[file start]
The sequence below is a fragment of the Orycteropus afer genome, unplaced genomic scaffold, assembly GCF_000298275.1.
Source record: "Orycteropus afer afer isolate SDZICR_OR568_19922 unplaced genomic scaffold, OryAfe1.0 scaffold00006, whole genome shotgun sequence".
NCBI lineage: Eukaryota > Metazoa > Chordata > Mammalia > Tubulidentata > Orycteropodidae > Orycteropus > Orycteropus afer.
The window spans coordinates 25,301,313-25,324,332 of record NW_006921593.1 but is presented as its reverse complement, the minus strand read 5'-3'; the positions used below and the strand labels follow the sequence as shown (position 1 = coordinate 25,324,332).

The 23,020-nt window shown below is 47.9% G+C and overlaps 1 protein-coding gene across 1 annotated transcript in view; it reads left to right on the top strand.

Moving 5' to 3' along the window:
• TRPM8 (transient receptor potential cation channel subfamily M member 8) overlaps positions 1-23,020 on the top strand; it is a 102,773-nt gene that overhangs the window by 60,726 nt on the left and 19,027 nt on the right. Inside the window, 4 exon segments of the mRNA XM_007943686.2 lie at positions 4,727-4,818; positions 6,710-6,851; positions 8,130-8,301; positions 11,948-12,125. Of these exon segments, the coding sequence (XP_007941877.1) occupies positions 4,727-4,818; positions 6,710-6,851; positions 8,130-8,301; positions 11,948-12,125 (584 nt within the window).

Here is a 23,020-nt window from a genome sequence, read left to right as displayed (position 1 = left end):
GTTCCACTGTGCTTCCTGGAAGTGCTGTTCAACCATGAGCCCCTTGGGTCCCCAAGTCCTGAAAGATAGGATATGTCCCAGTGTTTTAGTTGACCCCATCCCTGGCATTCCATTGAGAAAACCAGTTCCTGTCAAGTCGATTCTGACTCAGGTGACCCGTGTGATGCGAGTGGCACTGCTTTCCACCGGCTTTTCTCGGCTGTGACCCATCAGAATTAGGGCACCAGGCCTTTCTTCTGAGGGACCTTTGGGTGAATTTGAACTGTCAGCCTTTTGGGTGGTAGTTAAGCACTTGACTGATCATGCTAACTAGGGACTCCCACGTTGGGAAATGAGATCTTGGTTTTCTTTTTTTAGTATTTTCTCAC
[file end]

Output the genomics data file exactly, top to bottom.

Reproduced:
The sequence below is a fragment of the Orycteropus afer genome, unplaced genomic scaffold, assembly GCF_000298275.1.
Source record: "Orycteropus afer afer isolate SDZICR_OR568_19922 unplaced genomic scaffold, OryAfe1.0 scaffold00006, whole genome shotgun sequence".
NCBI lineage: Eukaryota > Metazoa > Chordata > Mammalia > Tubulidentata > Orycteropodidae > Orycteropus > Orycteropus afer.
The window spans coordinates 25,301,313-25,324,332 of record NW_006921593.1 but is presented as its reverse complement, the minus strand read 5'-3'; the positions used below and the strand labels follow the sequence as shown (position 1 = coordinate 25,324,332).

The 23,020-nt window shown below is 47.9% G+C and overlaps 1 protein-coding gene across 1 annotated transcript in view; it reads left to right on the top strand.

Moving 5' to 3' along the window:
• TRPM8 (transient receptor potential cation channel subfamily M member 8) overlaps positions 1-23,020 on the top strand; it is a 102,773-nt gene that overhangs the window by 60,726 nt on the left and 19,027 nt on the right. Inside the window, 4 exon segments of the mRNA XM_007943686.2 lie at positions 4,727-4,818; positions 6,710-6,851; positions 8,130-8,301; positions 11,948-12,125. Of these exon segments, the coding sequence (XP_007941877.1) occupies positions 4,727-4,818; positions 6,710-6,851; positions 8,130-8,301; positions 11,948-12,125 (584 nt within the window).

Here is a 23,020-nt window from a genome sequence, read left to right as displayed (position 1 = left end):
GTTCCACTGTGCTTCCTGGAAGTGCTGTTCAACCATGAGCCCCTTGGGTCCCCAAGTCCTGAAAGATAGGATATGTCCCAGTGTTTTAGTTGACCCCATCCCTGGCATTCCATTGAGAAAACCAGTTCCTGTCAAGTCGATTCTGACTCAGGTGACCCGTGTGATGCGAGTGGCACTGCTTTCCACCGGCTTTTCTCGGCTGTGACCCATCAGAATTAGGGCACCAGGCCTTTCTTCTGAGGGACCTTTGGGTGAATTTGAACTGTCAGCCTTTTGGGTGGTAGTTAAGCACTTGACTGATCATGCTAACTAGGGACTCCCACGTTGGGAAATGAGATCTTGGTTTTCTTTTTTTAGTATTTTCTCAC